The changes such as DNA damage, disruption

Therelentless growth of tumors is triggered by a complex array of molecularchanges such as DNA damage, disruption of cell-cycle progression, uncontrolledproliferation and escaping cell death. Various therapies have been developed totreat cancer, many of which kill cancer cells by damaging their DNA. DNA damagein cells, including DNA strand breaks, are caused by endogenous agents, mainlyreactive oxygen species (ROS), and exogenous sources such as ionizing radiation(IR) and topoisomerase poisons, such as irinotecan.

Clinical evidence indicatesthat DNA repair is a major cause of cancer resistance. Therefore, attack on DNA repair processes renders cancercells more sensitive to radiotherapy and DNA damage chemotherapy.Targeting DNArepair enzymes is one approach to overcome resistance in cancer.

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DNA strandbreaks, major lesions generated by ROS, IR and irinotecan, are lethal to cellsif not repaired. The 3?- and 5?- termini of the DNA strand breaks are oftenmodified and do not present the correct termini for completion of DNA repair.Among the frequently generated modifications are 3?-phosphate and 5?-hydroxyltermini. Human polynucleotide kinase/phosphatase(PNKP), a bifunctional DNA repair enzyme which phosphorylates DNA5?-termini and dephosphorylates DNA 3?-termini, canprocess the unligatable DNA termini.

Moreover, cancer cells depleted of PNKPshow significant sensitivity to ionizing radiation and chemotherapeutic drugssuch as irinotecan.  Initial screening for the first generation ofsmall molecule inhibitors of PNKP phosphatase activity identified A12B4C3, animidopiperidine compound, which enhanced the radio- and chemosensitivity oflung and breast cancer cells. Based on these findings, we intended to identify more potent PNKP phosphatase inhibitors than A12B4C3 anddesign suitable nanoparticles to target inhibitors to cancer cells. First, Ideveloped a novel fluorescence-based assay inorder to screen a second generation of imidopiperidine compounds. Thisresulted in the identification of A12B4C50 and A83B4C63, which are more potentinhibitors than A12B4C3. In addition, I screened newcompounds from a natural derivative library, which resulted in the identification of two new promising3?-phosphatase inhibitors, N12 and O7.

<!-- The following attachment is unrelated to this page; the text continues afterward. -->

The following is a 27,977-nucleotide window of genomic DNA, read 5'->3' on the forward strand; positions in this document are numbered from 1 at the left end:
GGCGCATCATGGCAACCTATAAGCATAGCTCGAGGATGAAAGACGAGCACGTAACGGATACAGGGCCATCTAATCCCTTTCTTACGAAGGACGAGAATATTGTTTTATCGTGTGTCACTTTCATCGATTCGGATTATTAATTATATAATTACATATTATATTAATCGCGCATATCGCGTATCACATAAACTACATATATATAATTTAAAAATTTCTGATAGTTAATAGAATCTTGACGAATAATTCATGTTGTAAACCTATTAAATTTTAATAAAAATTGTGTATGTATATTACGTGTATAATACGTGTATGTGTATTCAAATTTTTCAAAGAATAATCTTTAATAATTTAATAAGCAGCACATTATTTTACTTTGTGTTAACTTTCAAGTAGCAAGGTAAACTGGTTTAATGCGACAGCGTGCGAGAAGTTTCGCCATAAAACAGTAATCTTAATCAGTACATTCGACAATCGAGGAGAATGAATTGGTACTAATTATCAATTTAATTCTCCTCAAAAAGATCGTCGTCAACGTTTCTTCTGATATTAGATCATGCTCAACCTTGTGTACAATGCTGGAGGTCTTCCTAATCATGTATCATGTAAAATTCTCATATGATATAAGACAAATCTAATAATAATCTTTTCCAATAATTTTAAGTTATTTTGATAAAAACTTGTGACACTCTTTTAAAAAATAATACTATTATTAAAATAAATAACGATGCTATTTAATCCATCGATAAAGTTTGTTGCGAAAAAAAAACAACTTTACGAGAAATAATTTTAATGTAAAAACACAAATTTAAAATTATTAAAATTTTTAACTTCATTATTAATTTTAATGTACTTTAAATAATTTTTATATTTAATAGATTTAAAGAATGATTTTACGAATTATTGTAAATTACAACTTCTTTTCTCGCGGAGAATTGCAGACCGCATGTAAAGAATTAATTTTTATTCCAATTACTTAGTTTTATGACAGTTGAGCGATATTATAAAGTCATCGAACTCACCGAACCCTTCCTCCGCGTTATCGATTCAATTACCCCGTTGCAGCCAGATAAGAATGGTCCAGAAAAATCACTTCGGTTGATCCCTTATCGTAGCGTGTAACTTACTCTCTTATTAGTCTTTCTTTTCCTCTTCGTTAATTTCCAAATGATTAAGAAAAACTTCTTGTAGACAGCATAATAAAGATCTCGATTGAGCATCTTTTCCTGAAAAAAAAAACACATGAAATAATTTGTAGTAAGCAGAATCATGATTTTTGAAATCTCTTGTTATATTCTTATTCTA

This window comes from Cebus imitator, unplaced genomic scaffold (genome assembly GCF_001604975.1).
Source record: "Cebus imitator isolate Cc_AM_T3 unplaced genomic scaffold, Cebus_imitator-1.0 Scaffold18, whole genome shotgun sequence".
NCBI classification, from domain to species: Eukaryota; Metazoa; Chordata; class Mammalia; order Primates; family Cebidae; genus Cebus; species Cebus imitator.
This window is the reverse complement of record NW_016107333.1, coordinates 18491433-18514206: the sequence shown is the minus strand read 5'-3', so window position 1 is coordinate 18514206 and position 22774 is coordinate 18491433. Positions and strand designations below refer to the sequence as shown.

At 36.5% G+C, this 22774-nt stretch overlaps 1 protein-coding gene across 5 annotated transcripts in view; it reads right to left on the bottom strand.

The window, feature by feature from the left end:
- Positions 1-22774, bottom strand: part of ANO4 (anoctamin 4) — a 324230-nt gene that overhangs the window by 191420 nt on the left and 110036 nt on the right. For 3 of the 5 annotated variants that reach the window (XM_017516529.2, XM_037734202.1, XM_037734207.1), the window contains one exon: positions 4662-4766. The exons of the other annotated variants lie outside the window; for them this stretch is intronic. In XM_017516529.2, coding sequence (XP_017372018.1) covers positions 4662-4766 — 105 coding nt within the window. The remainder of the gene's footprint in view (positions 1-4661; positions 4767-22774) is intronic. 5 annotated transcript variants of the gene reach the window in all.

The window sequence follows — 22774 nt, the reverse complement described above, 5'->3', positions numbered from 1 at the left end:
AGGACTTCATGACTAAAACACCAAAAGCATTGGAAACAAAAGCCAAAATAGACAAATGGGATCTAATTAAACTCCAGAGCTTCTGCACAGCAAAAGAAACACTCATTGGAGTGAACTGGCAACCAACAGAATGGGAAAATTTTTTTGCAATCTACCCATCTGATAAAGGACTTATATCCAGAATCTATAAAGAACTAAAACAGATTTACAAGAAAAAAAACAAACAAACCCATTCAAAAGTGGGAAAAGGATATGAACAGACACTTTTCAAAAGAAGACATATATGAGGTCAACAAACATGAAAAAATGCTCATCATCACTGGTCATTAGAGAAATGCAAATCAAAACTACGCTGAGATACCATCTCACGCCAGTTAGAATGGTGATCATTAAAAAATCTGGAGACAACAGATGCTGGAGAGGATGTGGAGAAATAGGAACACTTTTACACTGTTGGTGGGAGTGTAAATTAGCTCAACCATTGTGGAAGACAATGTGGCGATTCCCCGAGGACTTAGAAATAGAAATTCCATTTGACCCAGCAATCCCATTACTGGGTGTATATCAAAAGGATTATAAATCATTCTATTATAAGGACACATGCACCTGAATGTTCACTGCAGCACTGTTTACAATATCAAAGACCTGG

The novel assay was used to determine theIC50 values of the newly identified inhibitors. Kinetic analysisrevealed that A83B4C63 acts as a non-competitive inhibitor, whereas N12 acts asan uncompetitive inhibitor. To test the hypothesis that nano-encapsulation would enhancethe effectiveness of the newly identified imidopiperidine-based 3?-phosphataseinhibitors in a cellular context, a series of experiments was carried out withA12B4C50 and A83B4C63. First I examined the retention of the inhibitors bypolymeric micelles of different poly(ethylene oxide)-b-poly(ester) based structures to determine suitable encapsulationmedia for each inhibitor.  Cellularstudies revealed that encapsulated A12B4C50 and A83B4C63 sensitized HCT116cells to ?-radiation and irinotecan.

Furthermore, the encapsulated inhibitorswere capable of inducing synthetic lethalilty in phosphatase and tensin homolog (PTEN)-deficient HCT116cells. In addition, actively targeteddelivery of nano-encapsulated inhibitors to colorectal cancer cellsoverexpressing epidermal growth factor receptor (EGFR) was achieved byattachment of the peptide GE11 on the surface of polymeric micelles.Preliminary studies with a human xenograft model in nude mice indicated thatencapsulated A83B4C63 has the capacity to treat PTEN deficient tumors as amonotherapeutic agent.

  Finally, investigation of the potential site of binding of3?-phosphatase inhibitors to PNKP  wasdetermined by photoaffinity crosslinking method coupled with liquidchromatography-mass spectrometry technique (LC/MS). The photoactivatable PNKPinhibitors A95B4C50, A95B4C3 and A12B4C67 revealed three distinct binding siteslocated in both the kinase and phosphatase domain of PNKP.


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